It's not often that a remote village finds a mention in government tourism brochures. Khonoma in Nagaland does. The village is not exactly an archetypal exotic destination. You have to withstand a two-hour, bone-rattling bus trip from Kohima to get there. But it's a trip worth taking if you are a wildlife enthusiast. For Khonoma is the site of a unique conservation endeavour: the Khonoma Nature Conservation and Tragopan sanctuary. The 70 sq km reserve is the fruit of a predominantly local initiative to preserve the endangered pheasant, the Blyth's Tragopan.
Getting to the village could be a bit of a bother. The place is about 20 kilometres southwest of Kohima. For about four of those kilometres, the road runs smoothly, since this is National Highway Number 39. But once you are off to the "unmetalled' roads that lead to the hills, your vehicle must negotiate slushy roads and treacherous landslips. It's best, the villagers say, to take one of the jalopies that connect the hill communities with each other.
But at Khonoma you are surely to be well provided for. The Khonoma Tourism Development Board, run by the village's residents, offers various packages (see box: Packaged for comfort). The sanctuary is ideal for trekking and research work. It has a variety of ecosystems ranging from semi evergreen forest to savanna grasslands. There are camping sites in the reserve.
The origins Conservation had little place in people's lives in 1994, when the Ahmedabad-based ngo Centre for Environmental Education began work in Khonoma. "When we visited the village in 1994, the residents threw a lavish feast. On the platter were monkeys and endangered deer varieties,' reminisces Abdesh Gangwar, a researcher with the ngo.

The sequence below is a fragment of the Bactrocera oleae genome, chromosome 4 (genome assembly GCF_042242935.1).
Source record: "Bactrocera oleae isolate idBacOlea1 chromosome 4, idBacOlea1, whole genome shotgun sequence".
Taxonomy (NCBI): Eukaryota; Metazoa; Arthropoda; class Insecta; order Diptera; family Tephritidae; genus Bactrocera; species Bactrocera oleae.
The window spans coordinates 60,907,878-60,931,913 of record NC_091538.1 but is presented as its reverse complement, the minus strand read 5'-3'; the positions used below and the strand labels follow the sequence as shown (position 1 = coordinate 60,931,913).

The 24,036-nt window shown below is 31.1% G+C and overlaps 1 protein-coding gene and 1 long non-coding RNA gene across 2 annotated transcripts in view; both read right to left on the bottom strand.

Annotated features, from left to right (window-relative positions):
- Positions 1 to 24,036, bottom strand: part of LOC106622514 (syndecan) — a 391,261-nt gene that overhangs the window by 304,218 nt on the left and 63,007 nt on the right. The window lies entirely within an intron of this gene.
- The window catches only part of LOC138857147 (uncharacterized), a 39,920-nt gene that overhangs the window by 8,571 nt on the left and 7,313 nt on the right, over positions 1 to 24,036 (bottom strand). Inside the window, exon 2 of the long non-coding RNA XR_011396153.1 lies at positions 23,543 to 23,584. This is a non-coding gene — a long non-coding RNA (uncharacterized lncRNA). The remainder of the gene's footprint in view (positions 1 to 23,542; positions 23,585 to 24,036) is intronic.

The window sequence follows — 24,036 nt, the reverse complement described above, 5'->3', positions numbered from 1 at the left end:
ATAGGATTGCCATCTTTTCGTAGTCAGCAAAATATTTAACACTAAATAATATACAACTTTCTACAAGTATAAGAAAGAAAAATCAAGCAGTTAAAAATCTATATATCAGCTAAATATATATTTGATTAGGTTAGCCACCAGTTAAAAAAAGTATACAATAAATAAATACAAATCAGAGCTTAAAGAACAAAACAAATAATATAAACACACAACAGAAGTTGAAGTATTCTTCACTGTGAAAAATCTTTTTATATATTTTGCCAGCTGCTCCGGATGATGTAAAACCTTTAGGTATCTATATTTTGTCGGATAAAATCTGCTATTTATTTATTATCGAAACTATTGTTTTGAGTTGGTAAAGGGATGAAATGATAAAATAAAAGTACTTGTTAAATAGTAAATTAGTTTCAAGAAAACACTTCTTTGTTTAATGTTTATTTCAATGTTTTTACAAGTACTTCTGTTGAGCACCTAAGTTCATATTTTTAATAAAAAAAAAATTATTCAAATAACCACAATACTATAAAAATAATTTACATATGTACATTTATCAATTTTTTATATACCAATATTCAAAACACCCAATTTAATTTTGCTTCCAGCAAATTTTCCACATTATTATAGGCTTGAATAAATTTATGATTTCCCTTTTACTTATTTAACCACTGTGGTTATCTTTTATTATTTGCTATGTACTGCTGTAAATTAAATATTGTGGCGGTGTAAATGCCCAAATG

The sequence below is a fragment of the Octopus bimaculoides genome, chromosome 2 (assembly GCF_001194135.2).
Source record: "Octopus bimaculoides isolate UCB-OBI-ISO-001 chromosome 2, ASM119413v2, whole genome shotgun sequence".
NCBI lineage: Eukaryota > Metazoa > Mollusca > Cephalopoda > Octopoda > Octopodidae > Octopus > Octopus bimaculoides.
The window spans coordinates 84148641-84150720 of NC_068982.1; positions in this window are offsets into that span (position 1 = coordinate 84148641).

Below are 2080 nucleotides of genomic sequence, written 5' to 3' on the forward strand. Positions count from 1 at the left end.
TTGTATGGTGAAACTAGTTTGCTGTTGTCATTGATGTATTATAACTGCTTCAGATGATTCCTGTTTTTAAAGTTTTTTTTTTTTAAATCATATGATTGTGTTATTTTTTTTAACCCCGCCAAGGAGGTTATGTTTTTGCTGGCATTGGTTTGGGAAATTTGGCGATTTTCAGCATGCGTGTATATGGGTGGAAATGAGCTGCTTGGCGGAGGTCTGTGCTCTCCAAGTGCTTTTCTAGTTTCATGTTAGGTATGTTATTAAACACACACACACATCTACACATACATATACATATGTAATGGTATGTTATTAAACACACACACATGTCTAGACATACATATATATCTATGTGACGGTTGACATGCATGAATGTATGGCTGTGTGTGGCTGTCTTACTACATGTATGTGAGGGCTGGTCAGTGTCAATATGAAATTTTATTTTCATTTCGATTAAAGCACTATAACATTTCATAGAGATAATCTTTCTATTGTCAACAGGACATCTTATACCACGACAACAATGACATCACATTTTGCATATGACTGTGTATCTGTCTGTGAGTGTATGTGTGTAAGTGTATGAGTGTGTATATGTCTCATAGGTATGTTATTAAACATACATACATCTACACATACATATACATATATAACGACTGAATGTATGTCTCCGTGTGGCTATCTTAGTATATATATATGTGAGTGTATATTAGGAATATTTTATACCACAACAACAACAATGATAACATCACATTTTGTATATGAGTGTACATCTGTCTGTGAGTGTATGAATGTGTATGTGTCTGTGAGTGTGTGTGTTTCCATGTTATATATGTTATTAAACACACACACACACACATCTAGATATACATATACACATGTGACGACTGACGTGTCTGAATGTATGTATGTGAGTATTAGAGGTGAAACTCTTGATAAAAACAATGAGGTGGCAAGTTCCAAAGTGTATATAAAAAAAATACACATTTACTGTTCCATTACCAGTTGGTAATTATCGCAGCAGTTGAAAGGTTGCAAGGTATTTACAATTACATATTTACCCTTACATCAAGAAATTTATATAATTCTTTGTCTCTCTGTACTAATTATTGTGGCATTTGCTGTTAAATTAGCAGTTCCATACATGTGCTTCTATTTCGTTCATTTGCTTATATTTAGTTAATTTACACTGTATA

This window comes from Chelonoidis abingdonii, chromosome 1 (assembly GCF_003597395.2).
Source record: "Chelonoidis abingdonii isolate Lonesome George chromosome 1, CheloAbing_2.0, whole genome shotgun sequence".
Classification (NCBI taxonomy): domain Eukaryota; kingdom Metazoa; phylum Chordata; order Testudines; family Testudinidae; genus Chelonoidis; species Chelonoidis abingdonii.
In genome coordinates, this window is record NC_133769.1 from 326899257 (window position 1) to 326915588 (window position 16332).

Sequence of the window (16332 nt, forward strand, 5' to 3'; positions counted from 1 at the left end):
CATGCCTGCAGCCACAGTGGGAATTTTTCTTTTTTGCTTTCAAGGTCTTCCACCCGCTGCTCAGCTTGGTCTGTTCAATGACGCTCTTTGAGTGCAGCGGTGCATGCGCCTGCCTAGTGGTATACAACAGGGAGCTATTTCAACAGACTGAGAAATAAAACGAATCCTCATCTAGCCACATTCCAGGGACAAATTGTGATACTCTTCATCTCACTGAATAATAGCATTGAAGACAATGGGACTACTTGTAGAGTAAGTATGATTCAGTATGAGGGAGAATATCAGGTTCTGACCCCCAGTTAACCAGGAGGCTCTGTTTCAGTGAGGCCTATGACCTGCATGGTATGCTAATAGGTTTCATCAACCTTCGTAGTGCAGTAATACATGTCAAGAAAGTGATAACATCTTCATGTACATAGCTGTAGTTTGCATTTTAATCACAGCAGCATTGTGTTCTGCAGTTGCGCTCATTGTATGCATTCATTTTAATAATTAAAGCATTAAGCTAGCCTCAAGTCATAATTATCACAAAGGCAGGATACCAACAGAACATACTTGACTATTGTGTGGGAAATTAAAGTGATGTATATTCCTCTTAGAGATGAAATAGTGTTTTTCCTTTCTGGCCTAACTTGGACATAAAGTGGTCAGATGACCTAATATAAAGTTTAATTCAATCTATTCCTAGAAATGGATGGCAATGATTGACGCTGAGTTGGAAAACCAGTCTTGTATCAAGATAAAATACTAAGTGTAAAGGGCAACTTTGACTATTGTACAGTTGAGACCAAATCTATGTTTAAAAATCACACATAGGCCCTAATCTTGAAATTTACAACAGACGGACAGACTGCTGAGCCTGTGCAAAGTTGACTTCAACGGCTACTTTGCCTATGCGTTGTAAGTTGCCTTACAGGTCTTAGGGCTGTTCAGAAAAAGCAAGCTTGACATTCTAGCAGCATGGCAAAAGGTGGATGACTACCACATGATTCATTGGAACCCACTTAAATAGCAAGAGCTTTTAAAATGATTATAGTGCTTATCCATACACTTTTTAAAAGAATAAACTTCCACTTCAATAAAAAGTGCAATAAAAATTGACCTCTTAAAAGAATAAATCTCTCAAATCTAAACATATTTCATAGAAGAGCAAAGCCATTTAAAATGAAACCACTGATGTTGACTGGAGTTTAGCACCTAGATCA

A year later, Khonoma's residents were into wildlife conservation.
A lot of the change had to do with the Centre for Environmental Education's awareness programme. But the real impetus came from the village council. Customary laws came to the aid of the conservation effort. In 1998, the council passed strictures to regulate hunting in 70 sq km of forests near Khonoma. Limited hunting of crop-destroyers like wild boars and deer was allowed. The village council banned the sale of wild meat. Violators were fined Rs 3,000. There was a further deterrent: clans of the defaulters also faced the prospect of fines. All this meant that the villagers complied with the council's strictures. Hunting was completely banned in 2000.
In 2003, the Khonoma Tourism Development Board was constituted. The agency encourages youths and women in the village to work as tourist guides, tour operators, and interpreters. It also provides equipment to wildlife wardens. In 2003, the Union Ministry of Tourism and Culture adopted the village under its Green Village Project. Khonoma got a circular road and solar lights.
Take your pick But has the community benefited from the endeavour? Opinions vary. "Benefits have only been at the individual level. Payments are made to guides, to performers at cultural programmes and to individual families but the village as a whole has not benefited much,' says Kevichulie Meyase, a member of the Khonoma Tourism Development Board. Others disagree. "The experiment has been a success and Khonoma can become a role model,' says Firoz Ahmed of Aaranyak, a Guwahati-based conservation organization.
Want to see how Khonoma is doing? Take a tour of the village. The tourist season is between April and October.